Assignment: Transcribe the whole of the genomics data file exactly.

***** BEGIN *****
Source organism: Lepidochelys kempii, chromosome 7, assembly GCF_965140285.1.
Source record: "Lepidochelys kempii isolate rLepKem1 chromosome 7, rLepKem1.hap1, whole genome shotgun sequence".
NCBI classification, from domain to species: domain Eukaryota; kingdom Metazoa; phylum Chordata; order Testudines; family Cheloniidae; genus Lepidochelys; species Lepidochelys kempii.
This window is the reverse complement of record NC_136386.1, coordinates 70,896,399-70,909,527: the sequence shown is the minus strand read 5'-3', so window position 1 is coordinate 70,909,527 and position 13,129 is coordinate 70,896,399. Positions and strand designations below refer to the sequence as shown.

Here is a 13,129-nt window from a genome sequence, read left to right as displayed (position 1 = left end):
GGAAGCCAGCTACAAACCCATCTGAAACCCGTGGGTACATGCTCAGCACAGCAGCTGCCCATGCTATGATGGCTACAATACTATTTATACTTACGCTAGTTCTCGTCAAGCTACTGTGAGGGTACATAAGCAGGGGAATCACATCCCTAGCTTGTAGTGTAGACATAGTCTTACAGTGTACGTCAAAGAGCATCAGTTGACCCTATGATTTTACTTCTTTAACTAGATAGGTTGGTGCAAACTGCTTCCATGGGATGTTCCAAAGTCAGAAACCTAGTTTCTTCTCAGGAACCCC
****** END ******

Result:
Source organism: Lepidochelys kempii, chromosome 7, assembly GCF_965140285.1.
Source record: "Lepidochelys kempii isolate rLepKem1 chromosome 7, rLepKem1.hap1, whole genome shotgun sequence".
NCBI classification, from domain to species: domain Eukaryota; kingdom Metazoa; phylum Chordata; order Testudines; family Cheloniidae; genus Lepidochelys; species Lepidochelys kempii.
This window is the reverse complement of record NC_136386.1, coordinates 70,896,399-70,909,527: the sequence shown is the minus strand read 5'-3', so window position 1 is coordinate 70,909,527 and position 13,129 is coordinate 70,896,399. Positions and strand designations below refer to the sequence as shown.

Here is a 13,129-nt window from a genome sequence, read left to right as displayed (position 1 = left end):
GGAAGCCAGCTACAAACCCATCTGAAACCCGTGGGTACATGCTCAGCACAGCAGCTGCCCATGCTATGATGGCTACAATACTATTTATACTTACGCTAGTTCTCGTCAAGCTACTGTGAGGGTACATAAGCAGGGGAATCACATCCCTAGCTTGTAGTGTAGACATAGTCTTACAGTGTACGTCAAAGAGCATCAGTTGACCCTATGATTTTACTTCTTTAACTAGATAGGTTGGTGCAAACTGCTTCCATGGGATGTTCCAAAGTCAGAAACCTAGTTTCTTCTCAGGAACCCC